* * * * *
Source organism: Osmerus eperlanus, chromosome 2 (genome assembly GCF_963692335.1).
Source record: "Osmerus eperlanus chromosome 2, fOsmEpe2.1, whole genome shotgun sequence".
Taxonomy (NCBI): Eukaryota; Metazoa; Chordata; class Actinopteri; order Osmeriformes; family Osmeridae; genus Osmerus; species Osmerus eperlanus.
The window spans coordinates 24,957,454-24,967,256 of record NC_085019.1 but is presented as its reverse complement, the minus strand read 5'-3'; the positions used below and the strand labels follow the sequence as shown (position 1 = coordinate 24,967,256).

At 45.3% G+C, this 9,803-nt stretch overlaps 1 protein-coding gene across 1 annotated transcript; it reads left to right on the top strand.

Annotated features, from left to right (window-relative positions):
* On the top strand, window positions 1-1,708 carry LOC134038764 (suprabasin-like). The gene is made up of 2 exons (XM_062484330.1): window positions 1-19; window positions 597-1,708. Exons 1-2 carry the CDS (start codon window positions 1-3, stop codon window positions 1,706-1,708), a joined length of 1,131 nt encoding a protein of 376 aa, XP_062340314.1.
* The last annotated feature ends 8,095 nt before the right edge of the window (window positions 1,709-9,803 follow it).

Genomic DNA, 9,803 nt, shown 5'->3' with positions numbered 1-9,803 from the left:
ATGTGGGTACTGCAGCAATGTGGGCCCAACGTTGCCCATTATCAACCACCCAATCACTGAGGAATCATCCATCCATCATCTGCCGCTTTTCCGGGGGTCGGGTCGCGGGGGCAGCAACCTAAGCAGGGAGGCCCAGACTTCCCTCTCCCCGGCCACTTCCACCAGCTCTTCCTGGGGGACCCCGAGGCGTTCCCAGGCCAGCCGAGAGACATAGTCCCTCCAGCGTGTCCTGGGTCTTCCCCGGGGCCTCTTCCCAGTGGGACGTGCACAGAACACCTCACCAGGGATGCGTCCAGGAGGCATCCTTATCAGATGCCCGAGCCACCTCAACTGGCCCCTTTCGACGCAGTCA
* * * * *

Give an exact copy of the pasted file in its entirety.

Source organism: Osmerus eperlanus, chromosome 2 (genome assembly GCF_963692335.1).
Source record: "Osmerus eperlanus chromosome 2, fOsmEpe2.1, whole genome shotgun sequence".
Taxonomy (NCBI): Eukaryota; Metazoa; Chordata; class Actinopteri; order Osmeriformes; family Osmeridae; genus Osmerus; species Osmerus eperlanus.
The window spans coordinates 24,957,454-24,967,256 of record NC_085019.1 but is presented as its reverse complement, the minus strand read 5'-3'; the positions used below and the strand labels follow the sequence as shown (position 1 = coordinate 24,967,256).

At 45.3% G+C, this 9,803-nt stretch overlaps 1 protein-coding gene across 1 annotated transcript; it reads left to right on the top strand.

Annotated features, from left to right (window-relative positions):
* On the top strand, window positions 1-1,708 carry LOC134038764 (suprabasin-like). The gene is made up of 2 exons (XM_062484330.1): window positions 1-19; window positions 597-1,708. Exons 1-2 carry the CDS (start codon window positions 1-3, stop codon window positions 1,706-1,708), a joined length of 1,131 nt encoding a protein of 376 aa, XP_062340314.1.
* The last annotated feature ends 8,095 nt before the right edge of the window (window positions 1,709-9,803 follow it).

Genomic DNA, 9,803 nt, shown 5'->3' with positions numbered 1-9,803 from the left:
ATGTGGGTACTGCAGCAATGTGGGCCCAACGTTGCCCATTATCAACCACCCAATCACTGAGGAATCATCCATCCATCATCTGCCGCTTTTCCGGGGGTCGGGTCGCGGGGGCAGCAACCTAAGCAGGGAGGCCCAGACTTCCCTCTCCCCGGCCACTTCCACCAGCTCTTCCTGGGGGACCCCGAGGCGTTCCCAGGCCAGCCGAGAGACATAGTCCCTCCAGCGTGTCCTGGGTCTTCCCCGGGGCCTCTTCCCAGTGGGACGTGCACAGAACACCTCACCAGGGATGCGTCCAGGAGGCATCCTTATCAGATGCCCGAGCCACCTCAACTGGCCCCTTTCGACGCAGTCA